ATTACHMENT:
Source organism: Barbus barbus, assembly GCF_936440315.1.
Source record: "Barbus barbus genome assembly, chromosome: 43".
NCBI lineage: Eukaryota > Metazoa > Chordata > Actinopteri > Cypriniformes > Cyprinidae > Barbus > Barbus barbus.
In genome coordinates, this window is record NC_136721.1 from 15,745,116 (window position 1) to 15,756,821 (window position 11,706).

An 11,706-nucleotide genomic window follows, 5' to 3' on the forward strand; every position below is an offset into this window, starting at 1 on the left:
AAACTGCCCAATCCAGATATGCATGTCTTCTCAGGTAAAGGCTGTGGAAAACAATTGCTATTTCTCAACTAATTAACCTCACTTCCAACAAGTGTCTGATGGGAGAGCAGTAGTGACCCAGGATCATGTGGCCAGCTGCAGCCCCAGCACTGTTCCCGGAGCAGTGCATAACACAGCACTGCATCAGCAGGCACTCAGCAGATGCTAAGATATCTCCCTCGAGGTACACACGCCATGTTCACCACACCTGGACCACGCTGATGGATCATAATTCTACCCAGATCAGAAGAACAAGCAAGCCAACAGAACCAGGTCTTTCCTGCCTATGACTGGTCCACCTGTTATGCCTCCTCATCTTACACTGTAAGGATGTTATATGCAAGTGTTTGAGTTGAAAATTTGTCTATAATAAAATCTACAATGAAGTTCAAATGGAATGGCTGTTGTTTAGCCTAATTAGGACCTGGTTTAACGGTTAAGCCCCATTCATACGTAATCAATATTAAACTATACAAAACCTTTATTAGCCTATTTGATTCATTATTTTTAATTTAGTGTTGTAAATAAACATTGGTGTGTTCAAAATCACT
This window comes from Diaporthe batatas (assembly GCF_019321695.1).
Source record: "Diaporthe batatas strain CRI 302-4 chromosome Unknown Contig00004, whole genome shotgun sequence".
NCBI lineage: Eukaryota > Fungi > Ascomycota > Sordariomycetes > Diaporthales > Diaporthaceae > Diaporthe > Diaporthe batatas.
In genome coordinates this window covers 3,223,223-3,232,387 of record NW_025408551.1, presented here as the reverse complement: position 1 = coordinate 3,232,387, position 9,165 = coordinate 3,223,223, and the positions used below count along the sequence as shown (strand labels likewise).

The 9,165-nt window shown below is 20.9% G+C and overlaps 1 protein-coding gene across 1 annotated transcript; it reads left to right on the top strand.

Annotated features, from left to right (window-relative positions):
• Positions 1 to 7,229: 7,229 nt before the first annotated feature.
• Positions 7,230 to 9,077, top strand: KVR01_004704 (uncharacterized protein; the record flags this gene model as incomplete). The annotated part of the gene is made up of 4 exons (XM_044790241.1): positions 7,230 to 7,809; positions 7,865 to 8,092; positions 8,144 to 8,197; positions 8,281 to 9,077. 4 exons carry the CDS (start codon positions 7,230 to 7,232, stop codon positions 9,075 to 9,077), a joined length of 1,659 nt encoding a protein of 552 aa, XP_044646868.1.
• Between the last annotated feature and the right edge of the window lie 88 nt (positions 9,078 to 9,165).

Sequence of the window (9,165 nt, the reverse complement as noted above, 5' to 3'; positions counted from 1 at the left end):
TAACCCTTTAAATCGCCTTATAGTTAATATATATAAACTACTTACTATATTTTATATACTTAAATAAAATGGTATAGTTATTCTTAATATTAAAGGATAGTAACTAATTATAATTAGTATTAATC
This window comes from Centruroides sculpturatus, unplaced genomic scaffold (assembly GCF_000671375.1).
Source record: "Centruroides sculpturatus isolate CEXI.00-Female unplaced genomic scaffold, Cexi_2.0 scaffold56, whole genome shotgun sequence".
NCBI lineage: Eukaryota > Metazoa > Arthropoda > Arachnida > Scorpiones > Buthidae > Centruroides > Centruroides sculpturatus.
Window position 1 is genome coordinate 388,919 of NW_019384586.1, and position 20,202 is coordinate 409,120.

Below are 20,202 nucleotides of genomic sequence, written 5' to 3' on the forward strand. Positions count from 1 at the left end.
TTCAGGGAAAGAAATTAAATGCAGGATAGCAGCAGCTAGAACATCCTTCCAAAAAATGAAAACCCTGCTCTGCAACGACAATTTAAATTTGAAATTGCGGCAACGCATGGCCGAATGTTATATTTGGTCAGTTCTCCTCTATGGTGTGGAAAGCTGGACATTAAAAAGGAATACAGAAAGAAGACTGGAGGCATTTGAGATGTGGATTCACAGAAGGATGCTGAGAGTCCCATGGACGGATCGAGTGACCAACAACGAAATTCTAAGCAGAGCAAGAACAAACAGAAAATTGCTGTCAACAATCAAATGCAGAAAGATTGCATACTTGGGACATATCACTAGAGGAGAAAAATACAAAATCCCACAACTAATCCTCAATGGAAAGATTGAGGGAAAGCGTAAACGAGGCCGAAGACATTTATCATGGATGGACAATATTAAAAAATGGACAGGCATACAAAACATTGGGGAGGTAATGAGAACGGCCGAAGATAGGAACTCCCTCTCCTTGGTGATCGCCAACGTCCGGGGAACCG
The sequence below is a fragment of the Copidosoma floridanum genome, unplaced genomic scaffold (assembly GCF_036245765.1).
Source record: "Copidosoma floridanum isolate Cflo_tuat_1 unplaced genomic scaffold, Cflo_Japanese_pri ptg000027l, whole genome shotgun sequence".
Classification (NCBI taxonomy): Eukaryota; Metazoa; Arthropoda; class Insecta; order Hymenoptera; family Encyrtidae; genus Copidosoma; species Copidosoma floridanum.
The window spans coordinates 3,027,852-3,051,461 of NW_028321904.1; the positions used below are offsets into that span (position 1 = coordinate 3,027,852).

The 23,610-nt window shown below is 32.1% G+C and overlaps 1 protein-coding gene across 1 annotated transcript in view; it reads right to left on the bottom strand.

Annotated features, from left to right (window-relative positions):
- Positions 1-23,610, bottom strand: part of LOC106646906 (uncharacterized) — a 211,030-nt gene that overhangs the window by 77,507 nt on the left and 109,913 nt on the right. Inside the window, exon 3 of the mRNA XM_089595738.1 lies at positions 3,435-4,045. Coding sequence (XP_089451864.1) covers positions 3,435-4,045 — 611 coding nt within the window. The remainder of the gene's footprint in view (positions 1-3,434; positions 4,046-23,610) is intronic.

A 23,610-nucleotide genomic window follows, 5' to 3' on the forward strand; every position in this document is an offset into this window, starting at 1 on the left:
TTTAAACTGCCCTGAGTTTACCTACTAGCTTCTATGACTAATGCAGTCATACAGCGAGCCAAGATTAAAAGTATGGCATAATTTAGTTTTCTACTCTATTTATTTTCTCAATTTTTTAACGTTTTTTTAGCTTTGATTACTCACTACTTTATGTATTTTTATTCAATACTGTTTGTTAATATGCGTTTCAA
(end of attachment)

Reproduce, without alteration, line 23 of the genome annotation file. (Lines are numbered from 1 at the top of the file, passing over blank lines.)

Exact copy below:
TTCAGGGAAAGAAATTAAATGCAGGATAGCAGCAGCTAGAACATCCTTCCAAAAAATGAAAACCCTGCTCTGCAACGACAATTTAAATTTGAAATTGCGGCAACGCATGGCCGAATGTTATATTTGGTCAGTTCTCCTCTATGGTGTGGAAAGCTGGACATTAAAAAGGAATACAGAAAGAAGACTGGAGGCATTTGAGATGTGGATTCACAGAAGGATGCTGAGAGTCCCATGGACGGATCGAGTGACCAACAACGAAATTCTAAGCAGAGCAAGAACAAACAGAAAATTGCTGTCAACAATCAAATGCAGAAAGATTGCATACTTGGGACATATCACTAGAGGAGAAAAATACAAAATCCCACAACTAATCCTCAATGGAAAGATTGAGGGAAAGCGTAAACGAGGCCGAAGACATTTATCATGGATGGACAATATTAAAAAATGGACAGGCATACAAAACATTGGGGAGGTAATGAGAACGGCCGAAGATAGGAACTCCCTCTCCTTGGTGATCGCCAACGTCCGGGGAACCG